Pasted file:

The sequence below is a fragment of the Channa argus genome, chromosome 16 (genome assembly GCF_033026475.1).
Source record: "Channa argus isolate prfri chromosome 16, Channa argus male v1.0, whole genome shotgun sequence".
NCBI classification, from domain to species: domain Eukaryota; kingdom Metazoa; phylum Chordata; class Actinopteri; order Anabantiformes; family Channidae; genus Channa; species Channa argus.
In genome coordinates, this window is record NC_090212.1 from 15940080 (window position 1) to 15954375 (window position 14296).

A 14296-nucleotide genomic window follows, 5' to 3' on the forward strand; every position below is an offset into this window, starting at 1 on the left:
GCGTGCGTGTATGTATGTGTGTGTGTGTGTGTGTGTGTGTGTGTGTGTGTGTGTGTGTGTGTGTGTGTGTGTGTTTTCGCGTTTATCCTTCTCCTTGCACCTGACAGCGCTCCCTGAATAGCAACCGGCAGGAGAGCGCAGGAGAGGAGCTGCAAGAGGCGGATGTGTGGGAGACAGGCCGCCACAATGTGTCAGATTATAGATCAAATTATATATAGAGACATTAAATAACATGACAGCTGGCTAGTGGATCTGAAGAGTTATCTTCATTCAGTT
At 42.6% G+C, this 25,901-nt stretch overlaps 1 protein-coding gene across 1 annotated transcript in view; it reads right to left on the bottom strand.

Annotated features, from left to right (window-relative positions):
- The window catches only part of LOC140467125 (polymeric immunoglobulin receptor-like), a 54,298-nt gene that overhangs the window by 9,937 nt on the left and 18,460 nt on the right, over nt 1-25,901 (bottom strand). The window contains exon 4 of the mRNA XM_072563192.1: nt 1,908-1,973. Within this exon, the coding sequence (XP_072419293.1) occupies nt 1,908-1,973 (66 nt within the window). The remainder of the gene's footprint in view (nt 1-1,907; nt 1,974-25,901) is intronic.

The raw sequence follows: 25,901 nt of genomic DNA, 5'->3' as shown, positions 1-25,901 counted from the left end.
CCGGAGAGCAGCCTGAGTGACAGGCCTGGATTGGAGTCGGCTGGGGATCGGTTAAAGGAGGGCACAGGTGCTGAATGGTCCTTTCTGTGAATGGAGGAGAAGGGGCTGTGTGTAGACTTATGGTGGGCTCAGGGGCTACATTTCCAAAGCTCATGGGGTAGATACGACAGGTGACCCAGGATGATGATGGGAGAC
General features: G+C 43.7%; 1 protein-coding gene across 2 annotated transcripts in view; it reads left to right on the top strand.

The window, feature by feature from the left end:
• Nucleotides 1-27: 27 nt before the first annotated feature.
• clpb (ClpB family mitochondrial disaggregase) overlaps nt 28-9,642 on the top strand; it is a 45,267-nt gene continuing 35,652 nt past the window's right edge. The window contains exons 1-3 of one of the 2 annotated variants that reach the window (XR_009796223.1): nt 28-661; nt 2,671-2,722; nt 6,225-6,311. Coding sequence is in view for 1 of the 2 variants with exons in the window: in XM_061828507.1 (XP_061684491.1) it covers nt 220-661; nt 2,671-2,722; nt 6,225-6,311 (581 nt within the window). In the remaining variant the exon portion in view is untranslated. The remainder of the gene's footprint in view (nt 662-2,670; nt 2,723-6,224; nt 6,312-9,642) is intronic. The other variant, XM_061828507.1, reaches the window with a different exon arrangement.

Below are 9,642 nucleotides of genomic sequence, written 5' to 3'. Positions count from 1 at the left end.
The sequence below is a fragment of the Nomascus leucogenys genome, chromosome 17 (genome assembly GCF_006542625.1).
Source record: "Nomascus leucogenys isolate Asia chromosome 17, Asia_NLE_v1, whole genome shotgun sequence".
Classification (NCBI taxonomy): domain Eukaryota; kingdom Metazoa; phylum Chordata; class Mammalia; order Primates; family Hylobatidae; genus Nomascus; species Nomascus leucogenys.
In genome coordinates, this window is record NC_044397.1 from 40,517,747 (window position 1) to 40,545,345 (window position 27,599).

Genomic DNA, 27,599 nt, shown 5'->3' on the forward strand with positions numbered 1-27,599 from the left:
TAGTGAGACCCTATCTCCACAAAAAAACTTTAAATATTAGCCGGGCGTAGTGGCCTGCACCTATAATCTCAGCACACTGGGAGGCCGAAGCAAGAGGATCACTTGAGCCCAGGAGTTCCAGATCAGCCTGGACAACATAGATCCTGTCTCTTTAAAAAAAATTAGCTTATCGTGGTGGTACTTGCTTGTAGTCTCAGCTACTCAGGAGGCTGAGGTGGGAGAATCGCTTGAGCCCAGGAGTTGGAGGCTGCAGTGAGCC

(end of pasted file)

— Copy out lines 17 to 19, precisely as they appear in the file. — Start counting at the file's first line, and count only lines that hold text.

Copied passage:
The sequence below is a fragment of the Nomascus leucogenys genome, chromosome 17 (genome assembly GCF_006542625.1).
Source record: "Nomascus leucogenys isolate Asia chromosome 17, Asia_NLE_v1, whole genome shotgun sequence".
Classification (NCBI taxonomy): domain Eukaryota; kingdom Metazoa; phylum Chordata; class Mammalia; order Primates; family Hylobatidae; genus Nomascus; species Nomascus leucogenys.